Thursday, May 7, 2009

Floods of Mithila Region: Raising Questions on Survival

“Ael Balan to bandhalon Dalan , gail Balan to tutlai Dalan( The year floods come we have a good crop and house, in a year without flood , we loose whatever we possessed)”.
This age old saying was once the reality of this region now became a distant dream for Maithili folk as the flood turned into a perennial problem throughout the Mithila region. The flooding rivers in this region were not felt as a problem until the drive of unplanned embankments were getting momentum, earlier the floods lasted in merely two days besides depositing the valuable silt. The past fifty-four years of fortifying efforts of Kosi and other rivers of this region instead of decreasing the calamities have actually increased state’s flood-prone area 2.5 times.
Previously Kosi frequently changed courses through numerous channels but with feeble force of its stream, in post embankments period floods last after the two months apart from severely degrading the soil and forming conditions for exodus in this area.

Losses of unplanned development are being lucidly visible; in 1952 Bihar had 160 KM of embankments and a flood prone area of 25lakhs hectare, today Bihar has 3,440 KM of embankments and a flood prone area of 68.8lakh hectare (1994 figures), an increase of more than 2.5 times. These outcomes refers towards empowerment of rivers through the web of embankments because restriction on its natural flow fueled its velocity, consequently it impacts severely in catchments areas.
What we are witnessing today in Kosi and other rivers that complete escapement from basic embankment technology like planning over water levels during the infrastructure building. Consequently magnitude of loss grew deeper yearly; census 2001 suggests that almost 9.88lakh peoples in 380 villages are living between the river kosi and its embankments.

In such grim circumstances they gave there emaciated life a chances to survive by migrating to safer places, these unfortunate compulsions badly altering the age-old socio-cultural fabrics of entire Mithila region. A practical observation can easily revealed the tragical floods of this region that largely aggravate by the failure of integrated management system of state machinery because all efforts are being enforced to lessen the effects instead of finding a permanent solution, indeed the floods of this region is equally influenced through short sighted human actions including the insensitive leadership.
Ofcourse situation was something different in initial years when this region was voiced through relentless leader like Late Lalit Nr Mishra, who contributed immensely but his premature death had weaken the plight of this region at center. By records it would not be exaggeration to say that he was the last leader of Mithila region who did stand to combat all maladies in the way of its development.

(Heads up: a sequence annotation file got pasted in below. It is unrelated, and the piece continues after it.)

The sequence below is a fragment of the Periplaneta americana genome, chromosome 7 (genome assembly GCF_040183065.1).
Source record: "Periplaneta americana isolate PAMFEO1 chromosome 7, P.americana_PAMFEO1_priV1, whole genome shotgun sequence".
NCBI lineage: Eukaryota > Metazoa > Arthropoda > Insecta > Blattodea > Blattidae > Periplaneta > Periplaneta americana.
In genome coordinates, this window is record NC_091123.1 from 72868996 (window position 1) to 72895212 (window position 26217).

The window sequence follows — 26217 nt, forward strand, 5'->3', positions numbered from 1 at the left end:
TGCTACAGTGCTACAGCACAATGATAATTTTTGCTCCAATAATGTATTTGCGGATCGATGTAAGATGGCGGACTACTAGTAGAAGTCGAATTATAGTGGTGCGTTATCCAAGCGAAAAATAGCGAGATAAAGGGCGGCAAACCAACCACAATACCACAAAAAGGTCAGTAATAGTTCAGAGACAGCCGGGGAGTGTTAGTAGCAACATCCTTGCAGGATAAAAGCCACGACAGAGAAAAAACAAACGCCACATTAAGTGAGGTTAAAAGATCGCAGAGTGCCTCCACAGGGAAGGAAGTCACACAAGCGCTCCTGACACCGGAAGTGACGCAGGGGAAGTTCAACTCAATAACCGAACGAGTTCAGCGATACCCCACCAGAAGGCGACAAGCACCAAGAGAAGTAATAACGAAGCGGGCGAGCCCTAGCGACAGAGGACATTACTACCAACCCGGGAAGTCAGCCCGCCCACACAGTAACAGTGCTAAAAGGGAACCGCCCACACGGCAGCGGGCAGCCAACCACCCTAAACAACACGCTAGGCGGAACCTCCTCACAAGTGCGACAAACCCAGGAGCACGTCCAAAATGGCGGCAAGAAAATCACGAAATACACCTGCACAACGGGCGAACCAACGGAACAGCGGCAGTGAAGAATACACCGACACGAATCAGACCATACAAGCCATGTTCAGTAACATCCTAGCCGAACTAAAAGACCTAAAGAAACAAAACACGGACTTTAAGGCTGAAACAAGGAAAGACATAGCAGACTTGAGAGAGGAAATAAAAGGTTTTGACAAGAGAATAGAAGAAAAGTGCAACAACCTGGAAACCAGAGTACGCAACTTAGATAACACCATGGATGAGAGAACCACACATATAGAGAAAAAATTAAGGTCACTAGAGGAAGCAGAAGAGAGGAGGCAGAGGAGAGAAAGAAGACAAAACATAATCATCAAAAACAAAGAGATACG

After his sudden demise some aspirations were partially sustained during the stint of his younger brother Dr Jagganath Mishra as chief minister of Bihar; but non successive governments shown any genuine considerations towards these calamity prone areas in later period.It has been equally unfortunate to face partiality and moderation of central government with the grief ridden Mithila region, even though its policy in general on natural disaster remained similar on other cases also.
This could be appropriately acknowledged through the fact that India is alone accounting for one fifth of global flooding deaths besides it’s ranked 36th in vulnerability to natural hazards, apart from this 50% of its GDP accrues from areas at high risk and a third of the districts are hazard prone.

Even the reality is we are lagging behind to neighboring Bangladesh in disaster managements as the precautionary measures taken by the Bangladeshi government in 1970’s through the early warning system has considerably reduced the losses of cyclones in this country. Similar policies including indigenous propositions are need of the hour to tackle the ferocity of rivers in India.
According to an expert Rajiv Sinha (IIT Kanpur)-“ Embankments don’t offer a permanent solution also jacketing of the river can be dangerous since Kosi carries around 80 million tones of silt every year “. Silt yield of the river Kosi is about 19-cusec meter/hectare/year; it’s one of the highest in the world. This is a major reason behind this year’s disastrous flood (2008). In 1968 Kosi carried a maximum of 9,13,000 cusecs when the western embankments broke at five places in Darbhanga district; the embankments were designed for accommodating the flow of 9,50,000 cusecs water, this year Kosi was carrying only 1,44,000 cusec water when it breached the embankments because being highly silted up.